As communities across the United States celebrate Pride Day, businesses are also paying attention. This year a record number of businesses scored 100% on the Human Rights Campaign’s Corporate Equality Index and among other factors, this means that these businesses offer awareness training on both gay, lesbian and bisexual issues and transgender or gender identity issues. For some businesses, the current lack of awareness training on LGBT issues has less to do with resistance than it does with lingering questions about where to begin. The good news is that getting started is easy—with a learning management system, you can immediately scale up your awareness training on LGBT issues and start working towards achieving your own perfect score on the HRC’s Corporate Equality Index.
Reasons to Embrace LGBT Rights and Awareness Training in the Workplace
There are many reasons to embrace LGBT rights and to start offering awareness training on LGBT issues in the workplace. Indeed, beyond the individual benefits, there are myriad of organizational benefits too.
- LGBT employees will feel more at home in the workplace and be more productive and more committed to the organization.
- In turn, your organization will be less likely to risk losing outstanding talent who happens to identify as LGBT. As reported on the GLAAD website: “LGBT staff who are able to be openly out in front of their colleagues are more likely to remain in their current position than the ones who are not. As a result, more effective implementation of diversity and inclusion policies, would among other things save significant amount of dollars spent on new talent recruitment and training.”
- Embracing LGBT rights results in lower legal costs (due to reduced discrimination based lawsuits).
- LGBT-positive businesses can capture a large part of the LGBT consumer market, which has been shown to have substantial buying power and strong customer loyalty. One national survey conducted by Harris Interactive reported that nine out of ten LGBT adults said they are “likely to consider a brand providing equal workplace benefits” and “23% of LGBT adults have switched products or services because a different company was supportive of the LGBT community, even if a brand was costlier or less convenient.”
Five Steps to Scale Up Your LGBT Sensitivity Training
Step 1: Initiative Company-wide Sensitivity Training and Explain Why It Is Necessary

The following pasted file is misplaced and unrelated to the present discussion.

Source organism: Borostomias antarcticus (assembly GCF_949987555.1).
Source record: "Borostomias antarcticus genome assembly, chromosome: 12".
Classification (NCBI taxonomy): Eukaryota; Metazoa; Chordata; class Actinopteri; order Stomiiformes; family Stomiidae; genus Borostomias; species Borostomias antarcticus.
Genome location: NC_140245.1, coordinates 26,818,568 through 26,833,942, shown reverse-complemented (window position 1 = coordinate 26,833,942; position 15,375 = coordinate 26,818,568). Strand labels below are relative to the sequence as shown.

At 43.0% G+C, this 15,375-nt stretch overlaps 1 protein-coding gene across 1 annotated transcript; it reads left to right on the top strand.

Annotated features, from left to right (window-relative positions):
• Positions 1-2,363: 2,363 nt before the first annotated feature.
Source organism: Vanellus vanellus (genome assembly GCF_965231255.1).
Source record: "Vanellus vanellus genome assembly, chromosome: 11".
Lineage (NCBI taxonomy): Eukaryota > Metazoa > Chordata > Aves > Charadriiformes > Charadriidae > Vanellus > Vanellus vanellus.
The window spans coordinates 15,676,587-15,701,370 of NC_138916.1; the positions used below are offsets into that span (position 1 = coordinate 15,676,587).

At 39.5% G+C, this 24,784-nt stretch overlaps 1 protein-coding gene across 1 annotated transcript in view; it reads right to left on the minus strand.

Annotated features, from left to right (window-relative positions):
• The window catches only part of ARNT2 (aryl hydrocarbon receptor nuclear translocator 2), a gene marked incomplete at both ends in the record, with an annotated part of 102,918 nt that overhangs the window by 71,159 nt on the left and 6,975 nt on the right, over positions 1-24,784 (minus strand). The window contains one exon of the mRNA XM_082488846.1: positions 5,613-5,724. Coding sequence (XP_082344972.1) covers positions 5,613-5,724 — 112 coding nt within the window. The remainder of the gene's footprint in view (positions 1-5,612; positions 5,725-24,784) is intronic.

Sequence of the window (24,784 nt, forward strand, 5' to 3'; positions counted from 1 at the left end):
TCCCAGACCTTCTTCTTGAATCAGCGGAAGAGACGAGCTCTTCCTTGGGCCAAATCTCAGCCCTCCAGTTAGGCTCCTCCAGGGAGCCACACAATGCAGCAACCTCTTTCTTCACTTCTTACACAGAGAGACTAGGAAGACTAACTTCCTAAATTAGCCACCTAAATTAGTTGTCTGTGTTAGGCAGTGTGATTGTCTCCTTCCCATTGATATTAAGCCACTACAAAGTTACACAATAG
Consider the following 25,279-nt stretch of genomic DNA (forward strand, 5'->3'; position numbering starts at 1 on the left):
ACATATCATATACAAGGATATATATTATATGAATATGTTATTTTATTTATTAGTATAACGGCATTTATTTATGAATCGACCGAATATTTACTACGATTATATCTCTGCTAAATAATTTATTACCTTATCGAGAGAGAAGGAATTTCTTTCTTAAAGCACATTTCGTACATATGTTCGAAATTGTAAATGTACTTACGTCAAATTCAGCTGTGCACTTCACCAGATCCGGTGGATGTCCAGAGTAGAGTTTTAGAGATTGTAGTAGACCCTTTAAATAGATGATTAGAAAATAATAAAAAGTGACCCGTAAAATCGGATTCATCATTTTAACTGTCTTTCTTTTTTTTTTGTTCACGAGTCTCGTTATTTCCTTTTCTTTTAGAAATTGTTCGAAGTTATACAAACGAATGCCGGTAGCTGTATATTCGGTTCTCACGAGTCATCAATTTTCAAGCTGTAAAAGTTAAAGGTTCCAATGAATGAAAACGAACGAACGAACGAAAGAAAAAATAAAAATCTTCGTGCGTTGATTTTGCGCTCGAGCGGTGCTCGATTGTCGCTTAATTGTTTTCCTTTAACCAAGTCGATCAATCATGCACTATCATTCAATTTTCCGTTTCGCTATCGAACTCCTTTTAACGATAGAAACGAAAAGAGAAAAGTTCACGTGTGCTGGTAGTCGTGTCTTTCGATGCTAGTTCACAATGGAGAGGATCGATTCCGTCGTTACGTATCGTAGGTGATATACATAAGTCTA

First, initiative company-wide sensitivity training (the training should include everyone from front desk staff to executives). Also, explain why the training is being initiated. If anyone is opposed (for religious reasons), meet with them to discuss their position and try to come to a common ground. Ensure that they understand the company’s policies and commitment to protecting the rights of the LGBT community and ensure they are clear on their own workplace obligations if they refuse to complete the training.
Step 2: Use elearning and mLearning to Scale Up Quickly
Use a learning management system to introduce your awareness program by providing access to online learning modules and videos. To get started, see eLeap’s own library on online courses, including Anyone Can be An Ally.
Step 3: Consult with Outside Experts as Required
Find out what specific questions your staff have regarding LGBT issues (e.g., if your HR staff wants to know how to navigate a specific legal issue related to benefits, call in an appropriate expert).
Step 4: Keep a library of LGBT resources for employees.
Have LGBT resources on hand–even if it’s just a copy of a local LGBT magazine or newspaper–in your resource or lunch room. These small gestures can go a long way to promote awareness too.
Step 5: Don’t Expect Your LGBT Employees to Become Your Trainers
It’s sad but true–all too often workplaces continue to lean on people impacted by discrimination, including LGBT and visible minority employees, to educate coworkers. While you may want to consult workers who are out in the workplace about how best to carry out your LGBT awareness training, don’t expect them to do the work. It’s simply not their job. Businesses are obligated to provide provide awareness and sensitivity training and relying on internal staff, unless they volunteer (or have been hired for this purpose), to carry out such training is unfair.